'I Can't Leave': Americans in Ukraine Face Difficult Choices as Russia Threat Looms

The White House has told Americans in Ukraine to leave the country because of the invasion threat from Russia. But the choice to get on a flight isn't easy, as it means abandoning homes and leaving friends, family and employees behind.

"I can't leave without my wife and stepkids," Randall Collett, an American who's lived in Ukraine for about four years, told Newsweek.

Collett, who lives in Khmelnytskyi, said he feels slightly safer being in the western part of the country, but he's still "very concerned" about the Russian threat. While he would like to leave Ukraine and come back to the United States, it's not an option for the family because his wife's spousal visa hasn't come through after 10 months of waiting.

Russia's buildup of 100,000 troops near its border with Ukraine has heightened speculation that the Kremlin is planning to launch an invasion soon, and Ukraine has said that Russia is trying to destabilize the country. President Joe Biden and other Western leaders have warned Russian President Vladimir Putin against making significant military moves, threatening serious consequences that would spell "disaster" for Russia.

The Kremlin has denied its intention is to launch an assault, but the denial has done little to temper fears that Russia is planning for a war. On Sunday, the State Department ordered family members of Kyiv embassy employees to depart and permitted nonemergency diplomatic employees to leave. Officials also advised Americans in Ukraine to book flights and leave because an evacuation is not currently planned.

ukraine russia americans
Americans in Ukraine are facing a difficult decision because the White House is telling them to leave the country but it means abandoning their homes, families and friends. Above, the U.S. Embassy in Kyiv on Monday. Sean Gallup/Getty Images

America's urging people to leave has heightened Heath Morrison's already significant concerns because it seems to be another step before a serious war breaks out. A technology executive, he's been based in Kyiv since 2010, and after more than a decade, it's what his family pictures when they think of home.

"It's a difficult choice to leave your home," Morrison said. "It means to remove my son from his school and social network. It means to leave my Ukrainian colleagues and friends, many of whom cannot leave the country so easily. It would be a statement to my staff that I also have no confidence in their personal safety and well-being."

For the time being, Morrison and his family plan to remain in Ukraine, but they're closely monitoring the situation and making plans if a credible threat emerges. The family may end up going to another country in the European Union or just to Lviv, Ukraine's largest city, which is about 330 miles west. It will depend on the threat.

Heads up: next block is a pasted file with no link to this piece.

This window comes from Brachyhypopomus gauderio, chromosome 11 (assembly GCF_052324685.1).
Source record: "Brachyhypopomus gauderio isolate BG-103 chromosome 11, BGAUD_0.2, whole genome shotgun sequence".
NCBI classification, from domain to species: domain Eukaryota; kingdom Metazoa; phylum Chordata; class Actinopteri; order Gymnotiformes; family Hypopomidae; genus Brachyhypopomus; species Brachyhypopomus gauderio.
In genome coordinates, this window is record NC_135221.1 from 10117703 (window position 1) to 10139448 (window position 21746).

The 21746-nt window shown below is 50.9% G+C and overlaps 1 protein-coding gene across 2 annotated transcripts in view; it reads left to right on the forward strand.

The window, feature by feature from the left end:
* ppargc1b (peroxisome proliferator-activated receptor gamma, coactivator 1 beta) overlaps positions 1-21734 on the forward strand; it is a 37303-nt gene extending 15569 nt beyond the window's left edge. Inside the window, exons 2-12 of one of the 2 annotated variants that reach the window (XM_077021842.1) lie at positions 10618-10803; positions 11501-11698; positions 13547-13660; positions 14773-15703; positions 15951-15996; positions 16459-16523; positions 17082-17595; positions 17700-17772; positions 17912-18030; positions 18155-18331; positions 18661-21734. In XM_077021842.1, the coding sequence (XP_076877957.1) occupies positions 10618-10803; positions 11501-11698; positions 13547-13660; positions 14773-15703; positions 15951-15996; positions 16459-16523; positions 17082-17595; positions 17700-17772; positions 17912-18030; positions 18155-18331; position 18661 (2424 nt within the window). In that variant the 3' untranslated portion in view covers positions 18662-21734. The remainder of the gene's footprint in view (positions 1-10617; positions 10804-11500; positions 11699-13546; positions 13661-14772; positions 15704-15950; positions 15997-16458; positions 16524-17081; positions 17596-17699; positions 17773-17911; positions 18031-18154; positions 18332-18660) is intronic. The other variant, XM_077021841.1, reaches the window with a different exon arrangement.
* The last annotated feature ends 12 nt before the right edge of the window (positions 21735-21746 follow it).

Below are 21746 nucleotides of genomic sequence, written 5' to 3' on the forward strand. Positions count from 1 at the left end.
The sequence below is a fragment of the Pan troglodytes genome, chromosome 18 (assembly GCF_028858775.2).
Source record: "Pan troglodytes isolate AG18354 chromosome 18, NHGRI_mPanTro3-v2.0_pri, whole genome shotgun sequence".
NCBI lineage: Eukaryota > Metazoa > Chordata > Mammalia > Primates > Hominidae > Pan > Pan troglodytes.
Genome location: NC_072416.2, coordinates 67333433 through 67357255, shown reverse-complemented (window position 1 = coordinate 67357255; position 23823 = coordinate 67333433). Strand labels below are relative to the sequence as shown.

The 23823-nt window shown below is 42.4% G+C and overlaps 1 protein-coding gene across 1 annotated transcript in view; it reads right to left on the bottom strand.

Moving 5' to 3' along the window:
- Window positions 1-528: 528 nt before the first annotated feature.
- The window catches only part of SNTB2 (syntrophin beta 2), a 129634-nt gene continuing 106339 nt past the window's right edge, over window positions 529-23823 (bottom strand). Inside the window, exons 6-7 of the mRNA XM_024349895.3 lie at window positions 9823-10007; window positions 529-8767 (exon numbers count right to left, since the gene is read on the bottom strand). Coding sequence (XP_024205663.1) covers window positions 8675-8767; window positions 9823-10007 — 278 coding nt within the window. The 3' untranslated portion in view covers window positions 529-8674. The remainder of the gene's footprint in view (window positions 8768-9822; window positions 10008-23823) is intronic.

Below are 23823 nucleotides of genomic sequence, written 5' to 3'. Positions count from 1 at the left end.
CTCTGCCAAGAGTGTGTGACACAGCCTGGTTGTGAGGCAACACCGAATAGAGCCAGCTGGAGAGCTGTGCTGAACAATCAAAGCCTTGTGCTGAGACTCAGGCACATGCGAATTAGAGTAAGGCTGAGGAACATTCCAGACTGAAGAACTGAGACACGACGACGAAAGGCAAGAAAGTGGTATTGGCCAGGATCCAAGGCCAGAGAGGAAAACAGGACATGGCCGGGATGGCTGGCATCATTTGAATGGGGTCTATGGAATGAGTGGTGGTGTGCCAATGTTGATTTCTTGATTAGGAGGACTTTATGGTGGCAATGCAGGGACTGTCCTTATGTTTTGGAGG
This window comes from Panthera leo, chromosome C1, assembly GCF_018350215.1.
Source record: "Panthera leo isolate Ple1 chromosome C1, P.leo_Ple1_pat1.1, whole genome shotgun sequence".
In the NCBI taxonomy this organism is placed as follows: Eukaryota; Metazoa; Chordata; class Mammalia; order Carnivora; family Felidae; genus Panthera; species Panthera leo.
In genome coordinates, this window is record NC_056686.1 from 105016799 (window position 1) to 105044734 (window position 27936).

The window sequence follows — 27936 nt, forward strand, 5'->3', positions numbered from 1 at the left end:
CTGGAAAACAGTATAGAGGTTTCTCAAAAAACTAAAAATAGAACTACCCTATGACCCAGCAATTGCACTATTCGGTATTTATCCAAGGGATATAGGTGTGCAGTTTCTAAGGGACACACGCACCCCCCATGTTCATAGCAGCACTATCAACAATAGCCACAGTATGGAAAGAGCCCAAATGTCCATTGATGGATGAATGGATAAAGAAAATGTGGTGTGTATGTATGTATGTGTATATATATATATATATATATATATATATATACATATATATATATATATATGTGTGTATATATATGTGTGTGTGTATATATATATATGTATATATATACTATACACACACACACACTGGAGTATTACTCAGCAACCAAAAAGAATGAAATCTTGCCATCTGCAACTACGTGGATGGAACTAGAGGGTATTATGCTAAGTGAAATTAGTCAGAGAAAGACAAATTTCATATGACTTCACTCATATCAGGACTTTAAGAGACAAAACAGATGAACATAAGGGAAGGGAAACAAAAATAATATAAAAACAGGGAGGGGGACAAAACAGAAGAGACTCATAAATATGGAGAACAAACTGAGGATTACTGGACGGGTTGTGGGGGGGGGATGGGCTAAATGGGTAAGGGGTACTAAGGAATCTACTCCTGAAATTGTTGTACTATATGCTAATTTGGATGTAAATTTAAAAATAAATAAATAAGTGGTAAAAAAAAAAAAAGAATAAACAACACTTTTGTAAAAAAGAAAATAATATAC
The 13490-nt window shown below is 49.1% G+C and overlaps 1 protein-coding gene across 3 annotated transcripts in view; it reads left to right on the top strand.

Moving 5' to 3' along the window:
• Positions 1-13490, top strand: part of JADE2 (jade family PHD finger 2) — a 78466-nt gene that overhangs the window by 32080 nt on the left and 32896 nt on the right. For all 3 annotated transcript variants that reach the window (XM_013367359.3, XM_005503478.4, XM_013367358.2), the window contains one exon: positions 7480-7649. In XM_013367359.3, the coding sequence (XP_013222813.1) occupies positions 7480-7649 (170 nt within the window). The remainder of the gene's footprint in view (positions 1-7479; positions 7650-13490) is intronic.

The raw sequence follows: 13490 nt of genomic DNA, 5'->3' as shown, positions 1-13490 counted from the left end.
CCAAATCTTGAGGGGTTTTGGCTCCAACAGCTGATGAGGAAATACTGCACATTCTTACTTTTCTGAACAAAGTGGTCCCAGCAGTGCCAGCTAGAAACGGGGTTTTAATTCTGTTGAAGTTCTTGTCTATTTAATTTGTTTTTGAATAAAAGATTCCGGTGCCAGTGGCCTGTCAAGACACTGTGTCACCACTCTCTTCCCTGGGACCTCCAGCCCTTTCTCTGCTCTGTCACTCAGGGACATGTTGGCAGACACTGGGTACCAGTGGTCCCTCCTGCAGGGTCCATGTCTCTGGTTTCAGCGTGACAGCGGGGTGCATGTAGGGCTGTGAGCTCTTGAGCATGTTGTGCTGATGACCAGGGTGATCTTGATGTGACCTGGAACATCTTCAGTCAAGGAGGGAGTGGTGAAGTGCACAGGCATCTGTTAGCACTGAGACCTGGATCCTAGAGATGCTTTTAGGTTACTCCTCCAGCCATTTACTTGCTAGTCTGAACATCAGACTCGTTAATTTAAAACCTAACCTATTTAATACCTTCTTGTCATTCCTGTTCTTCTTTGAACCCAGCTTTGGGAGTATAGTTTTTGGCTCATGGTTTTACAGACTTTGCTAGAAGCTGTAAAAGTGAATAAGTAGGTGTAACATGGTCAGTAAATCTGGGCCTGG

In case the situation deteriorates, Morrison took out a "sizable" amount of cash from the bank because in 2014 that was difficult to do. But he's not seeing the same alarm there was eight years ago when Russia annexed Crimea.

Years later, violence in the eastern part of the country continues, and Corie Jason, who moved to Kyiv three years ago, noted that tension with Russia isn't anything new for Ukrainians.

"There is a war here already in Donbas, so for locals, the general feeling is it's already happening. It's something that's part of this world of ours, so it wasn't so worrisome for them," Jason said.

Her level of worry ebbs and flows, and she's decided to take her cue from people who have lived there far longer than she has. In conversations, she's found some people don't think Russia will make any moves until after the Olympics. Or they think that Putin's just flexing his muscles.

I feel many Americans will not take the warning seriously, and hesitate to leave until it is too late."

It's the same experience Meghan Neville is having in Ivano-Frankivsk, a city about 340 miles from Kyiv. She moved there less than a year ago because her partner wanted to be closer to his family. While she's concerned about the potential for Russia to increase its attacks on Ukraine, most Ukrainians she knows don't see much difference from 2014 in what they're experiencing.

Ukrainian officials have downplayed the risk of a Russian invasion, and the lack of worry Americans are seeing from Ukrainians is a sharp contrast to U.S. officials telling people to leave immediately. So the Americans Newsweek spoke to said they're struggling a little to know how serious the threat is.

Despite fears for her safety, following the White House's advice to leave Ukraine is easier said than done, Neville said. It's difficult for her partner and his family to imagine leaving their home, and immigrating to a new country presents legal and cultural challenges for them.

"Many people still feel uneasy leaving their non-American families and friends behind in a war zone," Neville said. "We hear a lot of conflicting information from many sources, so I feel many Americans will not take the warning seriously and hesitate to leave until it is too late."